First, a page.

WFS Telecom: National Park Project
With the UK striving to become a world leader in the next generation of mobile communication, telecoms infrastructure has seen a planning overhaul in recent years. Changes in the Permitted Development Rights has increased the size of mast that no longer requires planning permission. The government has an ambitious target of reaching 98% of premises with superfast broadband by 2020. As part of this strategy, connectivity using 3 and 4G is becoming an ever-more important part of the economy.
However, connecting more people to the network is not without its challenges. Increasing pressure to allow rural communities the same access to highspeed broadband and consistent mobile phone coverage is leading to masts being required in ever-more remote and sensitive locations.
Despite the changes in planning regulations development in protected areas, such as National Parks, remains tightly controlled.
It was within Loch Lomond & the Trossachs National Park where WFS Telecom required the specialist Landscape services of Cogeo to support the planning application for a 24m telecoms mast overlooking Loch Ard.
Approach & Solutions
Working on behalf of Cornerstone Telecommunications Infrastructure Limited (CTIL), WFS Telecom applied for planning permission for a 24m mast at Ledard Farm, Kinlochard. The site sits adjacent to the Core Path leading to the summit of Ben Venue and the National Park Authority had concerns over the visual impact of the new mobile mast and the inter-visibility with a recently developed hydroelectric scheme.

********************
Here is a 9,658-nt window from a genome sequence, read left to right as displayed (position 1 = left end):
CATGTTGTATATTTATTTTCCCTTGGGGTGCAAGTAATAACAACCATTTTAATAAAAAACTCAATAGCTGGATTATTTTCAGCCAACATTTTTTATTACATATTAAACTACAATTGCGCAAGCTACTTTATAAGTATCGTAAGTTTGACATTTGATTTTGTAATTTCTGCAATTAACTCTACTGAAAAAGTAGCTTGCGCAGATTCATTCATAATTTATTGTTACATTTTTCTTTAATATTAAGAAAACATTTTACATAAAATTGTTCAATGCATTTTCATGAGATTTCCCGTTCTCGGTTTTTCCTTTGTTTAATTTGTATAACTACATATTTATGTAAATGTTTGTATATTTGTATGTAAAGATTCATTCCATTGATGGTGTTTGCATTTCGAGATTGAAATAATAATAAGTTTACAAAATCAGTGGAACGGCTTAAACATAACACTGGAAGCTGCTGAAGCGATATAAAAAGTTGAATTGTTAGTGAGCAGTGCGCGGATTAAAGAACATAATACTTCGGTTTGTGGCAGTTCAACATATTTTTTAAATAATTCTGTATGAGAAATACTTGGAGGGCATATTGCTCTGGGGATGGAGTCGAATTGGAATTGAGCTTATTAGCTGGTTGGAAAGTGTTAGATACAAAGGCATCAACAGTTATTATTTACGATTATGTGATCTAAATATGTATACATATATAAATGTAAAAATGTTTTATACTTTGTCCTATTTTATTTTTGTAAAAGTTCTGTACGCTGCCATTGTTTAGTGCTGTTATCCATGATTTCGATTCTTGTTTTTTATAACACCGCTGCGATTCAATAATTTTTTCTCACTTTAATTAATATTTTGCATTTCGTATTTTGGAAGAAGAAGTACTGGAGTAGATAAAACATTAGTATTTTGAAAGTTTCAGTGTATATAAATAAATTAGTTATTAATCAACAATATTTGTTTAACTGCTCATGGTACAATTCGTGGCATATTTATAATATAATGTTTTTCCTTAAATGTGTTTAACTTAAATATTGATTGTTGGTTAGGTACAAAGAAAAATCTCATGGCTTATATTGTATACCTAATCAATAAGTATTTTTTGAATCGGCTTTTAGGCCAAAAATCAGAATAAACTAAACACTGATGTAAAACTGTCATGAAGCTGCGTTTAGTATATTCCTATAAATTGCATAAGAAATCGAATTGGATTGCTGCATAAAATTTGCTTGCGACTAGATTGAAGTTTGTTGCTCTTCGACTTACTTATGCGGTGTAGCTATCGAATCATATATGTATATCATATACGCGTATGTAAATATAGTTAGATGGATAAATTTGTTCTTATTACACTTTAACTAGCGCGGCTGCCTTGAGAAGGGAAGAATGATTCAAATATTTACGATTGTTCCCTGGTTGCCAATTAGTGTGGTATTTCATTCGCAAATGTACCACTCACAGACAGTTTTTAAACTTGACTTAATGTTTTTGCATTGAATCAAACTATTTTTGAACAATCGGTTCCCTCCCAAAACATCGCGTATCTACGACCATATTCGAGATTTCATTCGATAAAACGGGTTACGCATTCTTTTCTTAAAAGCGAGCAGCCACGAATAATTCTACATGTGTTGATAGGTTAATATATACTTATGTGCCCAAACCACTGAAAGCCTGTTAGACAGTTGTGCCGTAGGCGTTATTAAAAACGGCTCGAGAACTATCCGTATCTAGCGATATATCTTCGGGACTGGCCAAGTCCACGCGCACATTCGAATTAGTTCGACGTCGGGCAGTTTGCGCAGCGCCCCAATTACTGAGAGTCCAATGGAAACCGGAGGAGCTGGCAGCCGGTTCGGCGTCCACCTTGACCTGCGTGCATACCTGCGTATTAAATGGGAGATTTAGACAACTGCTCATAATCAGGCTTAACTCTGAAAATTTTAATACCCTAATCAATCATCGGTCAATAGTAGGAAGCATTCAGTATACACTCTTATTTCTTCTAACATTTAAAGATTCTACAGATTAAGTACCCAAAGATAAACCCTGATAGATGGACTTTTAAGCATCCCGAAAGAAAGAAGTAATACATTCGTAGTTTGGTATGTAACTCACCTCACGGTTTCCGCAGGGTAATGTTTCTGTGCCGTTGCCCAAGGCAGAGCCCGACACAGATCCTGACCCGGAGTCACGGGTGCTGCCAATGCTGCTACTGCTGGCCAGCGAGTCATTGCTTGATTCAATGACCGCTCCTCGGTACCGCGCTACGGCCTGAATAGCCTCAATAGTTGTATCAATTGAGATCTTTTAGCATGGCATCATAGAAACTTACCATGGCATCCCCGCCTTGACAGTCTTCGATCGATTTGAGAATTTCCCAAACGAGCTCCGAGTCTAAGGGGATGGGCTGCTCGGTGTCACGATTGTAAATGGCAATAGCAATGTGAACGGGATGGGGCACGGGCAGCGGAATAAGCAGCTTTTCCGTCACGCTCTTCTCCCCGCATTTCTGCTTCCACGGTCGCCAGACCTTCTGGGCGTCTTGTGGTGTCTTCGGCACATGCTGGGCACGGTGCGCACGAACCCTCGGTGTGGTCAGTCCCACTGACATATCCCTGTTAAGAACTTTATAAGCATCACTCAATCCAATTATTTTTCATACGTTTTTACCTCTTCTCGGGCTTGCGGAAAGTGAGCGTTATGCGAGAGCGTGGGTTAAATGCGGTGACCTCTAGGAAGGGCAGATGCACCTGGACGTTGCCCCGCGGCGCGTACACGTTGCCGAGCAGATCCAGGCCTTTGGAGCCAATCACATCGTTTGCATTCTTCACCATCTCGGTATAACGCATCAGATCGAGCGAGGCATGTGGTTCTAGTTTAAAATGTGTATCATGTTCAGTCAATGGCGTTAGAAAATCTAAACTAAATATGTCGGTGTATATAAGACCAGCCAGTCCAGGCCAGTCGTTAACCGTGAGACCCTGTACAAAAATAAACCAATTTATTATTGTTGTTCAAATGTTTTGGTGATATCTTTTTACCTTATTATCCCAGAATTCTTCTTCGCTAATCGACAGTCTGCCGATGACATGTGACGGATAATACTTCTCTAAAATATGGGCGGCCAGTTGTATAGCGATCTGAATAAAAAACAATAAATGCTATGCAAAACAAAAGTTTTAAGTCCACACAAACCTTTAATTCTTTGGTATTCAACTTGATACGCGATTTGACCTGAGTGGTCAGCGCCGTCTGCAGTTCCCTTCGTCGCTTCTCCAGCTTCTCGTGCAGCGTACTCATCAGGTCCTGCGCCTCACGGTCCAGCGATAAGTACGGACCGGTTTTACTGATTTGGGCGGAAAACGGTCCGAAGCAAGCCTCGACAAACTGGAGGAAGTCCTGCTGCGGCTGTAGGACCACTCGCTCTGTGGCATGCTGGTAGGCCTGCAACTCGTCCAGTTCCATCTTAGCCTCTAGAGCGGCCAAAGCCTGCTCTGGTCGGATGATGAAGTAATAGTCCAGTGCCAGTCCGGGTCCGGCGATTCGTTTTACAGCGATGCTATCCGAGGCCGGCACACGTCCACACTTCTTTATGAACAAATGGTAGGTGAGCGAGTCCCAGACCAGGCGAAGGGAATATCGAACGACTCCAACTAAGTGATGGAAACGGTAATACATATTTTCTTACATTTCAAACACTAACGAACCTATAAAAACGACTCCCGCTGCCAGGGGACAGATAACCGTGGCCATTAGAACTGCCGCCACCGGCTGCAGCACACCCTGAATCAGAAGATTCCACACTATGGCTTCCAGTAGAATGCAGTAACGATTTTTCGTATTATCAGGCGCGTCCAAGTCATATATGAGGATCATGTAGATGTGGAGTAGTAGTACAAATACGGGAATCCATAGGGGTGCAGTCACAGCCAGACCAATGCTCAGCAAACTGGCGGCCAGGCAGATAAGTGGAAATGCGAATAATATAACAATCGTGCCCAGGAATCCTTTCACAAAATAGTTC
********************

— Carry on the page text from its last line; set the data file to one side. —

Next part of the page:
With visual amenity being such an essential part of the draw for these nationally important and unique landscapes, all development must be of a sustainable design. Concerns over the potential impact on the area surrounding Loch Ard led to the Natural Heritage Planning Officer requesting a Landscape Appraisal to fully assess the scheme.
Cogeo provided two Zone of Theoretical Visibility (ZTV) maps showing the potential visibility of the new mast. One ZTV shows the extent of the mast as a ‘bare-earth’ with nothing considered but terrain as worst-case scenario showing the maximum possible impact of the project. The second specialist ZTV considered the reduced visibility due to the woodland which is a dominant feature of the landscape. The ZTVs provided the basis for the site visits and assessment work conducted in line with the Guidelines for Landscape and Visual Impact Assessment (third edition) to provide a robust assessment of the impacts. A Landscape Appraisal of the baseline character of the landscape and potential impacts of the construction of the mast were carried out by Cogeo’s Landscape team.
Despite the Landscape Appraisal identifying that there would be some significant localised effect on the character of the landscape, overall the impact was deemed to be acceptable and planning permission was granted on the 18th of January 2018.
The conditions attached to the consent require the appointment of an Environmental Clerk of Works to oversee the installation of a Landscape Management Plan. This was required “to ensure that mitigation and enhancement measures set out in the Landscape and Visual Appraisal (Cogeo, December 2017) …are followed during construction and to minimise landscape and visual intrusion from the development”.
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